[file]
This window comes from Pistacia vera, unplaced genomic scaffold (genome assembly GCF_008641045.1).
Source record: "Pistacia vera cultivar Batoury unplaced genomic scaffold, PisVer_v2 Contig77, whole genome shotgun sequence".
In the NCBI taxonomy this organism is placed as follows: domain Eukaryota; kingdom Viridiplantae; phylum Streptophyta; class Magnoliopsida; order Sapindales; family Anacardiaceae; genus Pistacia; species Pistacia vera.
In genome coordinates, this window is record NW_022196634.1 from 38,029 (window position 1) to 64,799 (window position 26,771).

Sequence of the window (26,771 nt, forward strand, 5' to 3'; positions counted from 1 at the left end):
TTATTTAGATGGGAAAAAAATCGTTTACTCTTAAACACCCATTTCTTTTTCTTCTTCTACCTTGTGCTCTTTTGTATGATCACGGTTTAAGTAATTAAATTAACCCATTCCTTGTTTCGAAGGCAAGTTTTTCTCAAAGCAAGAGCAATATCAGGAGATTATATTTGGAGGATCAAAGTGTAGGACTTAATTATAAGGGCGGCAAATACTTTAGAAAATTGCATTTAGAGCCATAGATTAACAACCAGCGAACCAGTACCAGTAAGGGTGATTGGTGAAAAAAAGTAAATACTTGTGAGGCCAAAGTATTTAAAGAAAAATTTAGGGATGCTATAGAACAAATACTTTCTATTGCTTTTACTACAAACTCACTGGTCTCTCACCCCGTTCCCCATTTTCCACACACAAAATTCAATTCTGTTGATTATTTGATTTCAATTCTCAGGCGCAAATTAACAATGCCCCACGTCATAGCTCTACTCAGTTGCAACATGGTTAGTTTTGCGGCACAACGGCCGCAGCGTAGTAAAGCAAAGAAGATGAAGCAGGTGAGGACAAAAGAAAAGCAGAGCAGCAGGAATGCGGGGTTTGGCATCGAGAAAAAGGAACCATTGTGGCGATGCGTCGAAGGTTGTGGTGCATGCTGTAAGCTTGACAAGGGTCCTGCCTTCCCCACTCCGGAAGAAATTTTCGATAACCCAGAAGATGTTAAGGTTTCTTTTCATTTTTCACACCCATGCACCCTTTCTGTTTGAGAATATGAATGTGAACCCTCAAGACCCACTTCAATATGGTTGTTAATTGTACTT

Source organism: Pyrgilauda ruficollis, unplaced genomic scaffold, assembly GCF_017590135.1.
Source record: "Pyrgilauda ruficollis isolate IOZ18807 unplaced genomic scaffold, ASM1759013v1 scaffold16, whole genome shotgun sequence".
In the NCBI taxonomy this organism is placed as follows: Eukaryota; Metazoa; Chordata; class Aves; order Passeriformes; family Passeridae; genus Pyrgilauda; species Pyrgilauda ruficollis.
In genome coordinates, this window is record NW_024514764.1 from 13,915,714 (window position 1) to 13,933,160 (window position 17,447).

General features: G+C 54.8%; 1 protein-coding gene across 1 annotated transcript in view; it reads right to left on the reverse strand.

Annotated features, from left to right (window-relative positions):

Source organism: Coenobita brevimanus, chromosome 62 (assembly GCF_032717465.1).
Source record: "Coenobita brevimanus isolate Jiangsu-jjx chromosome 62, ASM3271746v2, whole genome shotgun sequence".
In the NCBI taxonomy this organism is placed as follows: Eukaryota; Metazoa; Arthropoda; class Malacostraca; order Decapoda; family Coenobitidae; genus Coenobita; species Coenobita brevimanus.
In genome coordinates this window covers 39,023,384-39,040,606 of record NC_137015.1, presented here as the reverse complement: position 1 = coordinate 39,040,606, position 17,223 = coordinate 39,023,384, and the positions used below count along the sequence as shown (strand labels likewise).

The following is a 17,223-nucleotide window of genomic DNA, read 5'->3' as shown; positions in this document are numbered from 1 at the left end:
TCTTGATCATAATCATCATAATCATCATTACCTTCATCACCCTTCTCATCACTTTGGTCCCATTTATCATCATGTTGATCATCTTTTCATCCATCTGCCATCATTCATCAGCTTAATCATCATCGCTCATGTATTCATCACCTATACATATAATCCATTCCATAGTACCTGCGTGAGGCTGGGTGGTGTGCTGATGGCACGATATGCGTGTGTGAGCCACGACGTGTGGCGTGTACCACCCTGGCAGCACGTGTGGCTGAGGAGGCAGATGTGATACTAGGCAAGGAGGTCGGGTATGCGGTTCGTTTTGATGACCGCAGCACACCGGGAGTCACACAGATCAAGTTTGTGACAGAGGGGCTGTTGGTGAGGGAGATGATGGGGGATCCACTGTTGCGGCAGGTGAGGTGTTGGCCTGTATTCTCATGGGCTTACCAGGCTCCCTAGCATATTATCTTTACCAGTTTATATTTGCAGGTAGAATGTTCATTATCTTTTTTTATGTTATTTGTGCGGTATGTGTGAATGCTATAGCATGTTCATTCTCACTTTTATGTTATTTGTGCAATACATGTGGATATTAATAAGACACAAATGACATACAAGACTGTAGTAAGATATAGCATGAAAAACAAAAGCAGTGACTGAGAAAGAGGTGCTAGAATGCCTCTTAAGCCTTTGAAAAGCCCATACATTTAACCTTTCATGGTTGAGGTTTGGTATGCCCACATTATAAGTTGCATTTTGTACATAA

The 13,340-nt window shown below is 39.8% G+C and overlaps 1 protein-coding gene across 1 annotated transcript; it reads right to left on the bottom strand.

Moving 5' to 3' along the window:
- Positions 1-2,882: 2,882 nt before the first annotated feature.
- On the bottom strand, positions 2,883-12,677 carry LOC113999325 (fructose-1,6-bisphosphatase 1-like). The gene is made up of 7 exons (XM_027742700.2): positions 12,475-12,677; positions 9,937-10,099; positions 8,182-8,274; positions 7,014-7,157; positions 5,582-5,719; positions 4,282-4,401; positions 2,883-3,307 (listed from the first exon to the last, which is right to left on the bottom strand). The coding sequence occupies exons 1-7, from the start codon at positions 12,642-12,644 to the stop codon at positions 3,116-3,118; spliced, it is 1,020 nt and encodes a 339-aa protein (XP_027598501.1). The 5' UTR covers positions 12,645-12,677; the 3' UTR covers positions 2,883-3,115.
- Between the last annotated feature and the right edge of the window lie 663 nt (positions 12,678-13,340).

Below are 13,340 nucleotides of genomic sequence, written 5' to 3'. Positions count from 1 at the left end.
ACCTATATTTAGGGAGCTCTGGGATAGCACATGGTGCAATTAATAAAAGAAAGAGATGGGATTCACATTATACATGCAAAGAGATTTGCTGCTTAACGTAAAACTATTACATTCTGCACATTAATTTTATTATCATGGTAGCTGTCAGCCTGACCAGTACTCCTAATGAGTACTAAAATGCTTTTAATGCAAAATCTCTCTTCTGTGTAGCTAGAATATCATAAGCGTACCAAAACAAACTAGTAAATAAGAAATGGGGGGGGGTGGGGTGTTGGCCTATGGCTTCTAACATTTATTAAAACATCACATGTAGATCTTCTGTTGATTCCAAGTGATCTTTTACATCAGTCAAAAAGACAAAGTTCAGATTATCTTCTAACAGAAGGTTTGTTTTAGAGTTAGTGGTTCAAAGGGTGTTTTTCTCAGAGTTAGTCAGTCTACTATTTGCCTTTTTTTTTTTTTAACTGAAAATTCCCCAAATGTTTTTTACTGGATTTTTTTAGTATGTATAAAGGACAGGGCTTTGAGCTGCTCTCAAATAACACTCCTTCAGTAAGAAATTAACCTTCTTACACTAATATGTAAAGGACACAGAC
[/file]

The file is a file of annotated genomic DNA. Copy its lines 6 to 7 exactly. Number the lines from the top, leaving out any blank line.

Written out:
TTATTTAGATGGGAAAAAAATCGTTTACTCTTAAACACCCATTTCTTTTTCTTCTTCTACCTTGTGCTCTTTTGTATGATCACGGTTTAAGTAATTAAATTAACCCATTCCTTGTTTCGAAGGCAAGTTTTTCTCAAAGCAAGAGCAATATCAGGAGATTATATTTGGAGGATCAAAGTGTAGGACTTAATTATAAGGGCGGCAAATACTTTAGAAAATTGCATTTAGAGCCATAGATTAACAACCAGCGAACCAGTACCAGTAAGGGTGATTGGTGAAAAAAAGTAAATACTTGTGAGGCCAAAGTATTTAAAGAAAAATTTAGGGATGCTATAGAACAAATACTTTCTATTGCTTTTACTACAAACTCACTGGTCTCTCACCCCGTTCCCCATTTTCCACACACAAAATTCAATTCTGTTGATTATTTGATTTCAATTCTCAGGCGCAAATTAACAATGCCCCACGTCATAGCTCTACTCAGTTGCAACATGGTTAGTTTTGCGGCACAACGGCCGCAGCGTAGTAAAGCAAAGAAGATGAAGCAGGTGAGGACAAAAGAAAAGCAGAGCAGCAGGAATGCGGGGTTTGGCATCGAGAAAAAGGAACCATTGTGGCGATGCGTCGAAGGTTGTGGTGCATGCTGTAAGCTTGACAAGGGTCCTGCCTTCCCCACTCCGGAAGAAATTTTCGATAACCCAGAAGATGTTAAGGTTTCTTTTCATTTTTCACACCCATGCACCCTTTCTGTTTGAGAATATGAATGTGAACCCTCAAGACCCACTTCAATATGGTTGTTAATTGTACTT

Source organism: Pyrgilauda ruficollis, unplaced genomic scaffold, assembly GCF_017590135.1.